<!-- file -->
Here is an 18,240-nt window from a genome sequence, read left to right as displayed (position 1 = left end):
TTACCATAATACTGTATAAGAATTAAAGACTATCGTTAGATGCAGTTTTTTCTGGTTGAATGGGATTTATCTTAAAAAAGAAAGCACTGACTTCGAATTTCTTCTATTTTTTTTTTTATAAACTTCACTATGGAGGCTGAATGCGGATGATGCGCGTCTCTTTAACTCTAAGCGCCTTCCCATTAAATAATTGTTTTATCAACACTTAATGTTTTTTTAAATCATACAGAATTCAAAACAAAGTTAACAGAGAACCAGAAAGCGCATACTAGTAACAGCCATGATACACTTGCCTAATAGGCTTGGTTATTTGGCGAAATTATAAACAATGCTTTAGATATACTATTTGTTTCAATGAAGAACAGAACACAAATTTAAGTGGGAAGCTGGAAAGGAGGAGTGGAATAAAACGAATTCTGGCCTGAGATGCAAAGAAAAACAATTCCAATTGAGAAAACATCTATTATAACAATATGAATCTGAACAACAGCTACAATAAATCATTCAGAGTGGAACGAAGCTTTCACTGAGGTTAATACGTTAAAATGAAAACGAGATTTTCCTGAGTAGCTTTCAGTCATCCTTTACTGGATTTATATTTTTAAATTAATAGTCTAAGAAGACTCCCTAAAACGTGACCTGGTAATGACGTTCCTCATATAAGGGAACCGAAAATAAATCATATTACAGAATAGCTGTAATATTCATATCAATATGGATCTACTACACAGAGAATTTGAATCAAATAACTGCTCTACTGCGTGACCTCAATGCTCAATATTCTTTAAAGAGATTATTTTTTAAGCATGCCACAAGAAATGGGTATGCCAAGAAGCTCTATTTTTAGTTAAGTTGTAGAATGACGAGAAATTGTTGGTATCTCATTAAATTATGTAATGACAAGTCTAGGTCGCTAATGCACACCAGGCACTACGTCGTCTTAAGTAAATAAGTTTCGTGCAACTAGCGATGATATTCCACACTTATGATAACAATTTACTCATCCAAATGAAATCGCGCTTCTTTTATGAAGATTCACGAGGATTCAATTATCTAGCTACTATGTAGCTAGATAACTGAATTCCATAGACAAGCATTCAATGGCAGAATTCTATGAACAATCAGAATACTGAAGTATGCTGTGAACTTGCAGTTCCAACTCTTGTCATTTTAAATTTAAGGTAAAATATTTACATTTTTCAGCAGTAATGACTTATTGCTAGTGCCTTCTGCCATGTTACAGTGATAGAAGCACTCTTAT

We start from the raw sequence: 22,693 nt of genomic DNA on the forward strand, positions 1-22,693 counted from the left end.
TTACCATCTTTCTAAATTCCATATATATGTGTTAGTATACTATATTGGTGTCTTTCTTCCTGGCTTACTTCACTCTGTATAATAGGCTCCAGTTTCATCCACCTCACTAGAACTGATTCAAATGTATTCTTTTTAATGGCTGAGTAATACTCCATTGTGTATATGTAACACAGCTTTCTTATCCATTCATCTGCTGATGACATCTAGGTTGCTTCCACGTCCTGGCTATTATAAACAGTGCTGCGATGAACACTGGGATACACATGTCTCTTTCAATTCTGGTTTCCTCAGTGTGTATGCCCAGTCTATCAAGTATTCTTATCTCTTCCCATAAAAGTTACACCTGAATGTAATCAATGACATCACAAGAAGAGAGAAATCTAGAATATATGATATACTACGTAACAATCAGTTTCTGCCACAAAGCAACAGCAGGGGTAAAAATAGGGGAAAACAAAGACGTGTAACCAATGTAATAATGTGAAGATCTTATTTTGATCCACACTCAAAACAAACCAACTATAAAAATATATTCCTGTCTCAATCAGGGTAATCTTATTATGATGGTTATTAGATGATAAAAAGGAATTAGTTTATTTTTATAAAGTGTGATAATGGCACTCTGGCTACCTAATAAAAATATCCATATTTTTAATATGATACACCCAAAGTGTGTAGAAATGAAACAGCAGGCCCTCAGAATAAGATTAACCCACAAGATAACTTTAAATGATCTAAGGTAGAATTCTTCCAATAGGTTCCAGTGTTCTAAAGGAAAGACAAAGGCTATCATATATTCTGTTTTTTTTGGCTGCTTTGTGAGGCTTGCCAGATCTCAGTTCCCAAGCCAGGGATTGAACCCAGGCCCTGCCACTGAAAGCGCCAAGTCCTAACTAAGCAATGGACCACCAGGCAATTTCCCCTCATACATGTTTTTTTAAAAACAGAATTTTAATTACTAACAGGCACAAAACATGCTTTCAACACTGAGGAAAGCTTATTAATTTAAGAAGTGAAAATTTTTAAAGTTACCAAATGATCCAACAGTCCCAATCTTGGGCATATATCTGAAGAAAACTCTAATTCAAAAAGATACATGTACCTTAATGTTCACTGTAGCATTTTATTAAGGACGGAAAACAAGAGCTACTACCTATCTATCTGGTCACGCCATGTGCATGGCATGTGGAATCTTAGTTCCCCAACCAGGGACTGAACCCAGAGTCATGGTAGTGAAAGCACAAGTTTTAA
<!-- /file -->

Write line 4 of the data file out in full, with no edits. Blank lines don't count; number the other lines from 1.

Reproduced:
TTACCATCTTTCTAAATTCCATATATATGTGTTAGTATACTATATTGGTGTCTTTCTTCCTGGCTTACTTCACTCTGTATAATAGGCTCCAGTTTCATCCACCTCACTAGAACTGATTCAAATGTATTCTTTTTAATGGCTGAGTAATACTCCATTGTGTATATGTAACACAGCTTTCTTATCCATTCATCTGCTGATGACATCTAGGTTGCTTCCACGTCCTGGCTATTATAAACAGTGCTGCGATGAACACTGGGATACACATGTCTCTTTCAATTCTGGTTTCCTCAGTGTGTATGCCCAGTCTATCAAGTATTCTTATCTCTTCCCATAAAAGTTACACCTGAATGTAATCAATGACATCACAAGAAGAGAGAAATCTAGAATATATGATATACTACGTAACAATCAGTTTCTGCCACAAAGCAACAGCAGGGGTAAAAATAGGGGAAAACAAAGACGTGTAACCAATGTAATAATGTGAAGATCTTATTTTGATCCACACTCAAAACAAACCAACTATAAAAATATATTCCTGTCTCAATCAGGGTAATCTTATTATGATGGTTATTAGATGATAAAAAGGAATTAGTTTATTTTTATAAAGTGTGATAATGGCACTCTGGCTACCTAATAAAAATATCCATATTTTTAATATGATACACCCAAAGTGTGTAGAAATGAAACAGCAGGCCCTCAGAATAAGATTAACCCACAAGATAACTTTAAATGATCTAAGGTAGAATTCTTCCAATAGGTTCCAGTGTTCTAAAGGAAAGACAAAGGCTATCATATATTCTGTTTTTTTTGGCTGCTTTGTGAGGCTTGCCAGATCTCAGTTCCCAAGCCAGGGATTGAACCCAGGCCCTGCCACTGAAAGCGCCAAGTCCTAACTAAGCAATGGACCACCAGGCAATTTCCCCTCATACATGTTTTTTTAAAAACAGAATTTTAATTACTAACAGGCACAAAACATGCTTTCAACACTGAGGAAAGCTTATTAATTTAAGAAGTGAAAATTTTTAAAGTTACCAAATGATCCAACAGTCCCAATCTTGGGCATATATCTGAAGAAAACTCTAATTCAAAAAGATACATGTACCTTAATGTTCACTGTAGCATTTTATTAAGGACGGAAAACAAGAGCTACTACCTATCTATCTGGTCACGCCATGTGCATGGCATGTGGAATCTTAGTTCCCCAACCAGGGACTGAACCCAGAGTCATGGTAGTGAAAGCACAAGTTTTAA